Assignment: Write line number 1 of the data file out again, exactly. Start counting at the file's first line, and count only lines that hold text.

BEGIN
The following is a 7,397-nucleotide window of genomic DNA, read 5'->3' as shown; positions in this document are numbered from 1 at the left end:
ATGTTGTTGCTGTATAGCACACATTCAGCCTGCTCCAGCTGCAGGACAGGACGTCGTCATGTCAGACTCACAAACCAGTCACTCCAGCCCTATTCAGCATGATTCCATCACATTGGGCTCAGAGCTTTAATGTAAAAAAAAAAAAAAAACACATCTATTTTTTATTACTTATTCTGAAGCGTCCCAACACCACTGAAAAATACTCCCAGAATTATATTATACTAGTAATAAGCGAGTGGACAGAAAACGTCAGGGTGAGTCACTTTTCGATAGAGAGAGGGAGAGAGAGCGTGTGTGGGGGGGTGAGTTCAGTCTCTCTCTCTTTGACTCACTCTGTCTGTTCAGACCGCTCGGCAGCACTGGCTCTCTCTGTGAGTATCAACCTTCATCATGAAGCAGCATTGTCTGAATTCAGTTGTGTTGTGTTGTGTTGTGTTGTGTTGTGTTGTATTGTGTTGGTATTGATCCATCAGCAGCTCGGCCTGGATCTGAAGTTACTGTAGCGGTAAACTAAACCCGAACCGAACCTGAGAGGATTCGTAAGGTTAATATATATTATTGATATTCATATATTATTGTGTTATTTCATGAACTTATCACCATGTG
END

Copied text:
The following is a 7,397-nucleotide window of genomic DNA, read 5'->3' as shown; positions in this document are numbered from 1 at the left end: